There is a dredger in that fog. Fog is making it difficult to get some fishing in and so is the dredger. The SB harbor is now open for vessels with a shallow draft, but is still closed to those with a deeper draft. Dredging continues this week.
Archives for February 2016
From left to right is Past Board President Ken Clements, current Board Member Elsbeth Kleen, Jimmy Young and Jeney Young (former owner of McConnell’s Ice Cream, and Greg Gorga, with a portrait of Lady Hamilton, the mistress of Lord Nelson. Retired British Navy Commander Alex Morrice gave a talk on Lady Hamilton at the SB Yacht Club recently.
Eat Nothing Bundt Cake all day Friday, March 11 in Goleta.
SBMM will thank you!
On Friday, January 29th the Santa Barbara Maritime Museum honored two pioneers in the field of Commercial Diving, Lad Handelman and Bob Kirby. Lad started out as an abalone diver here in Santa Barbara, and went on to start two international diving companies, CalDive and Oceaneering. Bob teamed up with Bev Morgan to form Kirby Morgan Diving Systems, which just celebrated its 50th anniversary in 2015 and continues to be the world leader in the manufacture and sale of commercial diving helmets.
Both men received NOGI Awards from the Academy of Underwater Arts and Sciences, an honor James Cameron says is more difficult to win than an Oscar. Neither Lad nor Bob were able to attend the NOGI Award ceremonies, so the Maritime Museum invited 200 of their closest friends to celebrate their great achievements here in their home town. To learn more about these two pioneers visit the Santa Barbara Maritime Museum. KKFX News video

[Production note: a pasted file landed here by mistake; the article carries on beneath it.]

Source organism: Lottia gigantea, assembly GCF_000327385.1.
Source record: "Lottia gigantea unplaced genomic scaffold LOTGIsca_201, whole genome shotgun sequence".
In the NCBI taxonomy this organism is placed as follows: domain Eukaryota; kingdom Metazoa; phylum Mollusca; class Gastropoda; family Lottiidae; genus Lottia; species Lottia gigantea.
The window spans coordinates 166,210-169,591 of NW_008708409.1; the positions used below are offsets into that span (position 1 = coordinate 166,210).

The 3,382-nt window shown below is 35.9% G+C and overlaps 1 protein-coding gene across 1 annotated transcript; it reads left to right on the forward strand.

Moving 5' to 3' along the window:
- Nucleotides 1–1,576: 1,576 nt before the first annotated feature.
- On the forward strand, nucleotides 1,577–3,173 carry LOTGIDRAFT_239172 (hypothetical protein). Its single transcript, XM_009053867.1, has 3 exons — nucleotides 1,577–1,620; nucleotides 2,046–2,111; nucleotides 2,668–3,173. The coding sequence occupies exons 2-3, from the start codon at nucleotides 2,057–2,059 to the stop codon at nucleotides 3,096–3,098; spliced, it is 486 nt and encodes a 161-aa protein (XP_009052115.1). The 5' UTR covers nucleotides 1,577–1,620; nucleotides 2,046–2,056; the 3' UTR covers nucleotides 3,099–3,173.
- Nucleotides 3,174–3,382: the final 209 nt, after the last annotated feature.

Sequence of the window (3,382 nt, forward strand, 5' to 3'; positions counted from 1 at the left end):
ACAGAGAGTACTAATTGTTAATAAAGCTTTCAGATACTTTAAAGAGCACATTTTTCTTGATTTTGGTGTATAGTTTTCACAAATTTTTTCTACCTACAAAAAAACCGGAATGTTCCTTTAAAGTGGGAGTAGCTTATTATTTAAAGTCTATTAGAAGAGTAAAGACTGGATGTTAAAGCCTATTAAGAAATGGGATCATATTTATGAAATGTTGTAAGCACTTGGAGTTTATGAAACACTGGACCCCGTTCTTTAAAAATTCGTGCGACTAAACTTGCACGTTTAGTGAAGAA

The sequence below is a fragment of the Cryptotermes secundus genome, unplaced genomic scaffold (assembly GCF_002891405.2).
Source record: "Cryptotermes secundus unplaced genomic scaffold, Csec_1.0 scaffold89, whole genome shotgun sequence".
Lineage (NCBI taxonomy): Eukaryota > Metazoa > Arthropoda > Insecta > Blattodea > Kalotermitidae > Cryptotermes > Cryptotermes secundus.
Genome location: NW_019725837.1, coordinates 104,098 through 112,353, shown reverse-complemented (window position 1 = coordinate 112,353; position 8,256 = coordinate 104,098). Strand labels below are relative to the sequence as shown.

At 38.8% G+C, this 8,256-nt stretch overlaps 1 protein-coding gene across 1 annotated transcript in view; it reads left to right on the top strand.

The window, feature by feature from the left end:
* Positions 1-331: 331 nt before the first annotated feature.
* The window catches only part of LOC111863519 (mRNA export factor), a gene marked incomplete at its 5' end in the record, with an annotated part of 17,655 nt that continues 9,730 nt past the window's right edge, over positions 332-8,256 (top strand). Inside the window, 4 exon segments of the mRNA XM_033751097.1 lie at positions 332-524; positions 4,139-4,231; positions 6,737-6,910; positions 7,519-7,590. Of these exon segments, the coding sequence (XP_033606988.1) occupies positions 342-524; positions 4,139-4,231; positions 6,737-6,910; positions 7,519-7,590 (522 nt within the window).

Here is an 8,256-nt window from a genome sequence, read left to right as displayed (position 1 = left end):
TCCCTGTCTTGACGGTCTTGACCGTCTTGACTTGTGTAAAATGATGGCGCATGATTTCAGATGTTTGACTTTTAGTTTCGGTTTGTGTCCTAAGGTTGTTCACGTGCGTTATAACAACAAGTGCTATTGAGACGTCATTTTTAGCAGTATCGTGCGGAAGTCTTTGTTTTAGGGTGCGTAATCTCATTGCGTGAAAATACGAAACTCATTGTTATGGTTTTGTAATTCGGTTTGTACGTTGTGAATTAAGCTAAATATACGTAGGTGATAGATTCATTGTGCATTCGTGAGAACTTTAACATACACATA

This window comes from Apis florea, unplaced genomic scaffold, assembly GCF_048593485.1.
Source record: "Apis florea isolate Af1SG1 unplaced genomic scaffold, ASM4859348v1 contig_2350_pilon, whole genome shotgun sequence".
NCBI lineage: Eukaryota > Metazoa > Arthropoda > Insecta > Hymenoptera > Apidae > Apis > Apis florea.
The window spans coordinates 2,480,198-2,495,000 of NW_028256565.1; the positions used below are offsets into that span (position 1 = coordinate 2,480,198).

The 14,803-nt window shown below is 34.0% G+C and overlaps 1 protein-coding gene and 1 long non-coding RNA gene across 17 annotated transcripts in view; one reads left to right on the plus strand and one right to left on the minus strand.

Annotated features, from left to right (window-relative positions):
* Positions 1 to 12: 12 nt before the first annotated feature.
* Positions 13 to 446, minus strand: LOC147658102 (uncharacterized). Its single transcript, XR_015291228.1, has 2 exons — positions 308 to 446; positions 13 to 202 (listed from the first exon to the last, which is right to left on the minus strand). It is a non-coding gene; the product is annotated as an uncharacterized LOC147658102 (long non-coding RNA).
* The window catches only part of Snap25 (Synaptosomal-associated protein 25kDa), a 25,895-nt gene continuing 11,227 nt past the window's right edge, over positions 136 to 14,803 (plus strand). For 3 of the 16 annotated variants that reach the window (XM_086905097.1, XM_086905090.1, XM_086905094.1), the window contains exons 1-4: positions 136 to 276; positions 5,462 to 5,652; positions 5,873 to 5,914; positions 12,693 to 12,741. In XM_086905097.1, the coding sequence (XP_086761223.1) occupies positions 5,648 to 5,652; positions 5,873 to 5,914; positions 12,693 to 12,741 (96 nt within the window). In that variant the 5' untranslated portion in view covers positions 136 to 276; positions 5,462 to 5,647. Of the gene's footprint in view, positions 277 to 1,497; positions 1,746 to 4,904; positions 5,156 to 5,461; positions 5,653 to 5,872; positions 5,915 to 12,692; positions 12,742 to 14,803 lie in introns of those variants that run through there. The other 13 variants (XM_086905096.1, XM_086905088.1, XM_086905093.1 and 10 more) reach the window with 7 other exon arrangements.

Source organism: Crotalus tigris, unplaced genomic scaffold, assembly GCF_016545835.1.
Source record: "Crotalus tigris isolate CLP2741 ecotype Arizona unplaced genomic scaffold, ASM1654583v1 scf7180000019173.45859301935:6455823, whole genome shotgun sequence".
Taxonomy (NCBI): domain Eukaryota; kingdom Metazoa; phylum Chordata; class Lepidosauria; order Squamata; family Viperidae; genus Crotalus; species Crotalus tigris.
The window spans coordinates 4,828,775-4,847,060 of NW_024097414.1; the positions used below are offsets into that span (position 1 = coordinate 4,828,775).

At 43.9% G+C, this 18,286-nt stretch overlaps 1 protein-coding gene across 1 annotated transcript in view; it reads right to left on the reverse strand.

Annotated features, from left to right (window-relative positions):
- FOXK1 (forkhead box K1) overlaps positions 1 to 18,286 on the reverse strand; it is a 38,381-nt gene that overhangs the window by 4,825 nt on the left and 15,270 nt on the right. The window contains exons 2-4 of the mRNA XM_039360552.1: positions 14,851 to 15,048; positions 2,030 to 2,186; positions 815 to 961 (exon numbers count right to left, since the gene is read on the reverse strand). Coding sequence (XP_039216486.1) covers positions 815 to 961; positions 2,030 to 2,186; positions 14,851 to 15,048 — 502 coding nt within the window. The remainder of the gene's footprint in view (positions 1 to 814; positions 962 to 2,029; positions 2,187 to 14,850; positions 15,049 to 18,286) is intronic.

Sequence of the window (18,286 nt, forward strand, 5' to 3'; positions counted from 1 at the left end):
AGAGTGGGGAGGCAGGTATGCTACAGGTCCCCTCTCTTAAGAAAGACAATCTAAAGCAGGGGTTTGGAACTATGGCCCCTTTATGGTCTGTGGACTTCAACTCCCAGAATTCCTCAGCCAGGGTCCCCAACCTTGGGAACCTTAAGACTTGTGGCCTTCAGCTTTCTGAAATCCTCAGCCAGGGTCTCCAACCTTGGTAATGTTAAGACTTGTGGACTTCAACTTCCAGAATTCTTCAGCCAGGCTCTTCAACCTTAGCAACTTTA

The Point Conception first order Fresnel lens has stood watch for nearly 160 years, guiding ships safely around the “Cape Horn of the Pacific.” The Point Conception lens was designed and built in Paris, France in 1854, using a refracted prism system designed by French physicist Augustin-Jean Fresnel. The lens was first lit on February 1, 1856. Because of persistent heavy fog at higher elevation, a second lighthouse was built on the lower bluff, and the lens was moved in June, 1882. While the lens saw many vessels meet their ultimate fate in this “graveyard” of the Central Coast, the light also saved and provided safe passage to thousands of vessels over the years.